The Rabbinic text on tikkun olam most accessible to 20th C. liberal Jews is Aleinu, the ancient prayer recited at the end of each service. In its original liturgical context Aleinu is triumphantly sung with majestic cantorial music in the most attended services of the Jewish year, the High Holidays. Tikkun olam appears in the Aleinu prayer (as early as 5th C. CE and maybe earlier) in the Rosh Hashanah liturgy of malkhuyot, where all the creatures of the earth reaffirm God’s coronation or kingship. The first section of the Aleinu prayer speaks of Israel’s loyalty to God’s reign and in traditional synagogues all the congregants bow and even prostrate themselves, kneeling on the ground before the King of kings when reciting this prayer on the High Holidays. The second section envisions the whole world accepting Divine sovereignty. The pregnant phrase “l’takein olam b’malkhut Shaddai” – “to establish the world under the kingdom of God” appears here. The hope is for monotheism to replace paganism, for “they bow to nothingness and emptiness, to a god that cannot save.”
“Therefore we hope and trust in you Adonai our God, expecting to see soon your great power in removing idolatry from the earth, and idols will be cut off, and [You will] repair the world by establishing the [direct] rule of God’s kingdom (l’takenin olam b’malkhut Shadai). .. All the wicked will turn to You. All the residents of the world (tevel) will acknowledge and know that all must bow to you their knee and swear [to You their loyalty] in every language …Then all will accept the yoke of your kingdom and You will soon reign over them forever.” (Aleinu, Rosh HaShanah Prayerbook, Amidah, Coronation Ceremony)
While most traditional Jewish liturgy focuses on the people of Israel’s welfare alone, like the prayer for peace at the end of the Amidah and at the end of the Kaddish, Aleinu explicitly encompasses all humankind in its messianic vision. Appropriately, Rosh Hashana celebrates both the creation of the whole world (Rabbi Eliezer) and the coronation of God as king of the whole world (melekh ha-olam). Thus it provides a natural bridge to the ideas of world government, a world court, and world peace in the modern era. The prophetic verse, It will be on that day that Adonai will be monarch over the whole earth and on that day Adonai will be one and his name one (Zecharia 14:9), concludes the Aleinu and echoes the most universalist visions of the Biblical tradition.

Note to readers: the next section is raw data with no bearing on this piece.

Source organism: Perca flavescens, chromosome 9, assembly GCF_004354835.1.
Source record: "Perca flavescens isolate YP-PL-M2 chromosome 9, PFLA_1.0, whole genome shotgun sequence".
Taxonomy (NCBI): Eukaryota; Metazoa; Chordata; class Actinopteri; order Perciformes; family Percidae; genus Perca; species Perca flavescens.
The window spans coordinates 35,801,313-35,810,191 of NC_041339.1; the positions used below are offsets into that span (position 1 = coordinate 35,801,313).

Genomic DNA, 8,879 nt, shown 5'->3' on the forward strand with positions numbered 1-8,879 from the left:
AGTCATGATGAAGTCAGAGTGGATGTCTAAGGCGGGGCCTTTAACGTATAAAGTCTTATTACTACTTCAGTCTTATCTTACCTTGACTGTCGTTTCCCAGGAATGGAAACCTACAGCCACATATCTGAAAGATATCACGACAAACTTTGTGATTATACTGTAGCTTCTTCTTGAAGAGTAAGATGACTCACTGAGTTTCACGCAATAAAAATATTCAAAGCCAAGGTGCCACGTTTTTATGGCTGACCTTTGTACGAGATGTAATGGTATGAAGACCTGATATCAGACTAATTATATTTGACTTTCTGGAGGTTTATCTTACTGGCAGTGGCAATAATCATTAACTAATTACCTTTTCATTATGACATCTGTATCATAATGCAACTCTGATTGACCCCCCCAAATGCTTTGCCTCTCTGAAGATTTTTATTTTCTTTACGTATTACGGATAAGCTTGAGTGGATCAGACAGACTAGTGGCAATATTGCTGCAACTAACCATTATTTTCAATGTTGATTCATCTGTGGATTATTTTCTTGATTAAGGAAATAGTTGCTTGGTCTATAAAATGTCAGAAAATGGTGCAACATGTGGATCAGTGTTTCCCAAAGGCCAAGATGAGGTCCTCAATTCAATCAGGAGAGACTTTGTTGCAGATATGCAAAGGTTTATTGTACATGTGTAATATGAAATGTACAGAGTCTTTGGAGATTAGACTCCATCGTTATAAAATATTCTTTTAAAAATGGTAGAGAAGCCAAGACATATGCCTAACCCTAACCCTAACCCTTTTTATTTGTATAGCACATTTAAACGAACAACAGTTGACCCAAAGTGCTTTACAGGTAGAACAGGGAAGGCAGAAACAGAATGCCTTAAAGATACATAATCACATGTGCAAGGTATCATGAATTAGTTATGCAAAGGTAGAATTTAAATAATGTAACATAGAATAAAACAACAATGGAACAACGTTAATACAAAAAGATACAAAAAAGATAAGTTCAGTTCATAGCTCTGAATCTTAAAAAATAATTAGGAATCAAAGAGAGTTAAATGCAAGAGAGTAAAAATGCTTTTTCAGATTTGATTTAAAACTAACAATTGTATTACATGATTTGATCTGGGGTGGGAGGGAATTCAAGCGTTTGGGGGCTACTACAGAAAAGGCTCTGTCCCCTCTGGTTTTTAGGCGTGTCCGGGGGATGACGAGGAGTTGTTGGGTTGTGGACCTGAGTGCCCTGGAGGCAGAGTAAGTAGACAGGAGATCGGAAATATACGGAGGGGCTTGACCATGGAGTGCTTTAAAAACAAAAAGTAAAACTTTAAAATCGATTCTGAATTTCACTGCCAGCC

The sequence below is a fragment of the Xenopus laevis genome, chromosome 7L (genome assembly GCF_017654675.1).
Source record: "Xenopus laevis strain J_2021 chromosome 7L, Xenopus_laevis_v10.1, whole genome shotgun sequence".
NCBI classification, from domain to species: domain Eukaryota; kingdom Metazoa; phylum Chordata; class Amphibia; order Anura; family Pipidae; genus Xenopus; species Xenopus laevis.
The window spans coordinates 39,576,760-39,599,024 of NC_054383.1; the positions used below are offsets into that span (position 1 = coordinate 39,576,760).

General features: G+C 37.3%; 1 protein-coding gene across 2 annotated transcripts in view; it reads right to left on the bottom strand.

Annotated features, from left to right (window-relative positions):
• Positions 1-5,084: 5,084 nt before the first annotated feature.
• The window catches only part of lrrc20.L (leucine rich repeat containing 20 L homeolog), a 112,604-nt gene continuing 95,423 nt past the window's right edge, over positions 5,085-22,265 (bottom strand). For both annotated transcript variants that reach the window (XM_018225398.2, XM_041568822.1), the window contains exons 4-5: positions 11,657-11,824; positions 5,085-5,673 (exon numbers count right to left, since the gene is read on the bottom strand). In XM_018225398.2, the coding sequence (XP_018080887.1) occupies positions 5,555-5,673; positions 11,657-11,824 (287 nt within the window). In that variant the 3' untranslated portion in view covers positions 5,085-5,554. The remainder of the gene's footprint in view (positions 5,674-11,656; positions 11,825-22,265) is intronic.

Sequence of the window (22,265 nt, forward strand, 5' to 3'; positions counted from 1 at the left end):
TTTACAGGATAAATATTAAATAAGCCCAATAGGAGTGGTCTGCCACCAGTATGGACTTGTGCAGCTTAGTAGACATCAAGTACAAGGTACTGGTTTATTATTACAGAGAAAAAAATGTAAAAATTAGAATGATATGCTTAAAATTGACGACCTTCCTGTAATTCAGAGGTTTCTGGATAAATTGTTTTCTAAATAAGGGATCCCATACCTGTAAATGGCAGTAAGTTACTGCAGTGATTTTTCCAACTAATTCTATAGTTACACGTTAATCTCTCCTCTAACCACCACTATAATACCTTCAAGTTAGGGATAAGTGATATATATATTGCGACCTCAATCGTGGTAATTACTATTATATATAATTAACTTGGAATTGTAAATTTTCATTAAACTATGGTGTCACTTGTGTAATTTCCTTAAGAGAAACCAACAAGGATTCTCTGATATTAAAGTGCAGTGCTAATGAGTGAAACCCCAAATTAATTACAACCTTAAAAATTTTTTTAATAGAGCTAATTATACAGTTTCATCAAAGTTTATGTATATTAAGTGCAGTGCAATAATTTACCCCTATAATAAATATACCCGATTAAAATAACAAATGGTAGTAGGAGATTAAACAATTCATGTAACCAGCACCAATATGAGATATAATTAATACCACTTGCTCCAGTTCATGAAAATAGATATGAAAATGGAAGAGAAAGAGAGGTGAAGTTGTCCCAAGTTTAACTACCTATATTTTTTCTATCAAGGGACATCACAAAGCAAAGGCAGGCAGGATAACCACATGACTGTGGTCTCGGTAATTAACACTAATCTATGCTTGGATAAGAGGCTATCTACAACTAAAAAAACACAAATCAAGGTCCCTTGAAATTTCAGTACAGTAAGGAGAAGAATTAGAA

Aleinu’s liturgical vision of cosmic monarchy is given halakhic authority in Maimonides. For him tikkun olam refers to the acceptance of God’s sovereign kingship in a messianic universal monotheistic world order. For Maimonides this is mediated through a messianic but human king. This is a unique aspect of the messianic king’s calling. The Jewish messiah is not only a scholar of Torah, a son of David’s dynasty, who successfully gathers in the exiles, fights God’s wars, and rebuilds the Temple, but also prepares (l’takein) the whole world to serve God together as prophesied, Then I will transform the language of the peoples into pure speech, so that all of them may call on the name of Adonai to serve him shoulder to shoulder (Zephania 3:9). The great historical false messiahs, according to Maimonides, also contributed to the Divine plan to fix the world by spreading monotheism:
Maimonides fleshes out his messianic vision with Biblical proof-texts, but he also invents his own terminological innovation, the messianic goal “to elevate the true religion.” He interprets monarchial tikkun as part of a historic Divine calling to which Christianity and Islam have already contributed by spreading the knowledge of God (Laws of Kings 11:4). For Maimonides tikkun olam is primarily a universal religious mission to spread monotheism through the establishment of worldwide government headed by a king who is also a scholar of Torah. That fits as well the original meaning of Aleinu as a proclamation of God as king of the whole earth.
However Liberal Jews cannot easily identify with Aleinu’s emphasis on true religious belief, rather than pluralism, on state coercion to achieve religious unity, on religious loyalty without tolerance for non-monotheistic religions. As Jill Jacobs comments, “Most contemporary Jews who extol the value of tikkun olam certainly do not understand this term as a mandate to impose worship of the Jewish God on all other peoples.” However they would be amenable to a process of tikkun olam that favors voluntary acceptance of a world court, a world government and the universalization of the ethical laws of the Torah and the prophetic vision of world peace as inscribed on the UN building:
Both the author of Aleinu and Maimonides held that the belief in God was necessary to a just world order.